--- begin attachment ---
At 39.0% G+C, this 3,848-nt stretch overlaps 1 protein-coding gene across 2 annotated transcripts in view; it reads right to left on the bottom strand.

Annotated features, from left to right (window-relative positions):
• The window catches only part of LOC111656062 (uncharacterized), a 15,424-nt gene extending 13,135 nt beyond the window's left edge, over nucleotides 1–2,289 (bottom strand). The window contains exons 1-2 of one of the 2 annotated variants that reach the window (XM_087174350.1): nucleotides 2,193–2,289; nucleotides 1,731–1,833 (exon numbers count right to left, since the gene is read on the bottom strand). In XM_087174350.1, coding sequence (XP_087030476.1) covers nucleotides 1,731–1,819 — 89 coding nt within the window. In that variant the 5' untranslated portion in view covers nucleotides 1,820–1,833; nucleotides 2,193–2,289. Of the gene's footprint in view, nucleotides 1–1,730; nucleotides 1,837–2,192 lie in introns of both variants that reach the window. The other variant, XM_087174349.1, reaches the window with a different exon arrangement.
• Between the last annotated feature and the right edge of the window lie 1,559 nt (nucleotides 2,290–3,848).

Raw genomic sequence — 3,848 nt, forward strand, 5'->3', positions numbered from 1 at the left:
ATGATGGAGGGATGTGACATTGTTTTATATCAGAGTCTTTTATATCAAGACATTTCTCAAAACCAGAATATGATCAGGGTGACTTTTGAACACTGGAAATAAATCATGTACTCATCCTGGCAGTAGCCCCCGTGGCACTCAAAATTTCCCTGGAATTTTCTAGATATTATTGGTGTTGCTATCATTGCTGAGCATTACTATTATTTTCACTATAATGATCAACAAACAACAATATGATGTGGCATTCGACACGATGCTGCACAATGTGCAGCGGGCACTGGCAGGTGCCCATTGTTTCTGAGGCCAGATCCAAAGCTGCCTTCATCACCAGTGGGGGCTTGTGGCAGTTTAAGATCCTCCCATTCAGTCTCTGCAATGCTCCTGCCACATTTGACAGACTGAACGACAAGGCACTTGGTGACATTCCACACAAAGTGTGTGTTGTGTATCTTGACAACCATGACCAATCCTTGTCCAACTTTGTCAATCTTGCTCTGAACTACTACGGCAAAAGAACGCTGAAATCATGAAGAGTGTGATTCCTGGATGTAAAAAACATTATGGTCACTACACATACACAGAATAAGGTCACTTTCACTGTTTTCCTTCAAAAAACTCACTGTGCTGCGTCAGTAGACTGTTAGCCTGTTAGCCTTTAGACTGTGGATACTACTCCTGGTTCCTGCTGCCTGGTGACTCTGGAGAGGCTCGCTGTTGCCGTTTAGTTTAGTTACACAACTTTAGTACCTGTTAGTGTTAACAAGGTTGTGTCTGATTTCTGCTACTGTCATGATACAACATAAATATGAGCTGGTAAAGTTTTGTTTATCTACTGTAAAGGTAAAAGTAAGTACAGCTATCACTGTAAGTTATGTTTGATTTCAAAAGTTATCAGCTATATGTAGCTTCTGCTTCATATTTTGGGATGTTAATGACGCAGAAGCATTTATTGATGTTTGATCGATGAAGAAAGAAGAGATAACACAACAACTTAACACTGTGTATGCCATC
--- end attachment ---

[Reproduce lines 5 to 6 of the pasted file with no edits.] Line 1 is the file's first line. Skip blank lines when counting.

Raw genomic sequence — 3,848 nt, forward strand, 5'->3', positions numbered from 1 at the left:
ATGATGGAGGGATGTGACATTGTTTTATATCAGAGTCTTTTATATCAAGACATTTCTCAAAACCAGAATATGATCAGGGTGACTTTTGAACACTGGAAATAAATCATGTACTCATCCTGGCAGTAGCCCCCGTGGCACTCAAAATTTCCCTGGAATTTTCTAGATATTATTGGTGTTGCTATCATTGCTGAGCATTACTATTATTTTCACTATAATGATCAACAAACAACAATATGATGTGGCATTCGACACGATGCTGCACAATGTGCAGCGGGCACTGGCAGGTGCCCATTGTTTCTGAGGCCAGATCCAAAGCTGCCTTCATCACCAGTGGGGGCTTGTGGCAGTTTAAGATCCTCCCATTCAGTCTCTGCAATGCTCCTGCCACATTTGACAGACTGAACGACAAGGCACTTGGTGACATTCCACACAAAGTGTGTGTTGTGTATCTTGACAACCATGACCAATCCTTGTCCAACTTTGTCAATCTTGCTCTGAACTACTACGGCAAAAGAACGCTGAAATCATGAAGAGTGTGATTCCTGGATGTAAAAAACATTATGGTCACTACACATACACAGAATAAGGTCACTTTCACTGTTTTCCTTCAAAAAACTCACTGTGCTGCGTCAGTAGACTGTTAGCCTGTTAGCCTTTAGACTGTGGATACTACTCCTGGTTCCTGCTGCCTGGTGACTCTGGAGAGGCTCGCTGTTGCCGTTTAGTTTAGTTACACAACTTTAGTACCTGTTAGTGTTAACAAGGTTGTGTCTGATTTCTGCTACTGTCATGATACAACATAAATATGAGCTGGTAAAGTTTTGTTTATCTACTGTAAAGGTAAAAGTAAGTACAGCTATCACTGTAAGTTATGTTTGATTTCAAAAGTTATCAGCTATATGTAGCTTCTGCTTCATATTTTGGGATGTTAATGACGCAGAAGCATTTATTGATGTTTGATCGATGAAGAAAGAAGAGATAACACAACAACTTAACACTGTGTATGCCATC